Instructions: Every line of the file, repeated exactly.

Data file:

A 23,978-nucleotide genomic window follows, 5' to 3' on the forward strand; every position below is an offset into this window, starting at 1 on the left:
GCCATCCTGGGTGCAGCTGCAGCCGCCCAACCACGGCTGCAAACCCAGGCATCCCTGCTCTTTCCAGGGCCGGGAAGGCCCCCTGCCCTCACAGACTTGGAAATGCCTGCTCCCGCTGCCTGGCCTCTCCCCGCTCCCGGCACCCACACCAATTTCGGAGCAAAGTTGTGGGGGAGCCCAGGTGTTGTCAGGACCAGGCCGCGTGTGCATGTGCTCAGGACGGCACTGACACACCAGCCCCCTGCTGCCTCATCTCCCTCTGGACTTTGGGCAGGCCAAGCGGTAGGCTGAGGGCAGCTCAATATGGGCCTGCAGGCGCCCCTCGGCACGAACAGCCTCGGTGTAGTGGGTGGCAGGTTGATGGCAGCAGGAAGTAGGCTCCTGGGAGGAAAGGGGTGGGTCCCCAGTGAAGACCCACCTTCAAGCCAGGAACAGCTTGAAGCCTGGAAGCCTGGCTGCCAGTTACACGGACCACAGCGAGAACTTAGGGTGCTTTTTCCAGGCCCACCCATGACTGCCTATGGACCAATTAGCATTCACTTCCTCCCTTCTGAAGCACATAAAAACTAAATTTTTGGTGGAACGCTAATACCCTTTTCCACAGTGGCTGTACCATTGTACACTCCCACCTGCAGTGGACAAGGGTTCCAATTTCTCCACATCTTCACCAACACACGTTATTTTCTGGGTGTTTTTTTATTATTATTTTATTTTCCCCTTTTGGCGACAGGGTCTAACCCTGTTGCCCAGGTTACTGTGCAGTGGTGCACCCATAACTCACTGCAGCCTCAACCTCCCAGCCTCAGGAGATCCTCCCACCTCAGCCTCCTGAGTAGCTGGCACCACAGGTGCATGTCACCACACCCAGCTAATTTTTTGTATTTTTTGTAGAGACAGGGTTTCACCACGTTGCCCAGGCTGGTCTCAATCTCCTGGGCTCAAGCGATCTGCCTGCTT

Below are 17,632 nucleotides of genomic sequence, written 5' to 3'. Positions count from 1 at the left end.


A 23,978-nucleotide genomic window follows, 5' to 3' on the forward strand; every position below is an offset into this window, starting at 1 on the left:
GCCATCCTGGGTGCAGCTGCAGCCGCCCAACCACGGCTGCAAACCCAGGCATCCCTGCTCTTTCCAGGGCCGGGAAGGCCCCCTGCCCTCACAGACTTGGAAATGCCTGCTCCCGCTGCCTGGCCTCTCCCCGCTCCCGGCACCCACACCAATTTCGGAGCAAAGTTGTGGGGGAGCCCAGGTGTTGTCAGGACCAGGCCGCGTGTGCATGTGCTCAGGACGGCACTGACACACCAGCCCCCTGCTGCCTCATCTCCCTCTGGACTTTGGGCAGGCCAAGCGGTAGGCTGAGGGCAGCTCAATATGGGCCTGCAGGCGCCCCTCGGCACGAACAGCCTCGGTGTAGTGGGTGGCAGGTTGATGGCAGCAGGAAGTAGGCTCCTGGGAGGAAAGGGGTGGGTCCCCAGTGAAGACCCACCTTCAAGCCAGGAACAGCTTGAAGCCTGGAAGCCTGGCTGCCAGTTACACGGACCACAGCGAGAACTTAGGGTGCTTTTTCCAGGCCCACCCATGACTGCCTATGGACCAATTAGCATTCACTTCCTCCCTTCTGAAGCACATAAAAACTAAATTTTTGGTGGAACGCTAATACCCTTTTCCACAGTGGCTGTACCATTGTACACTCCCACCTGCAGTGGACAAGGGTTCCAATTTCTCCACATCTTCACCAACACACGTTATTTTCTGGGTGTTTTTTTATTATTATTTTATTTTCCCCTTTTGGCGACAGGGTCTAACCCTGTTGCCCAGGTTACTGTGCAGTGGTGCACCCATAACTCACTGCAGCCTCAACCTCCCAGCCTCAGGAGATCCTCCCACCTCAGCCTCCTGAGTAGCTGGCACCACAGGTGCATGTCACCACACCCAGCTAATTTTTTGTATTTTTTGTAGAGACAGGGTTTCACCACGTTGCCCAGGCTGGTCTCAATCTCCTGGGCTCAAGCGATCTGCCTGCTT

Below are 17,632 nucleotides of genomic sequence, written 5' to 3'. Positions count from 1 at the left end.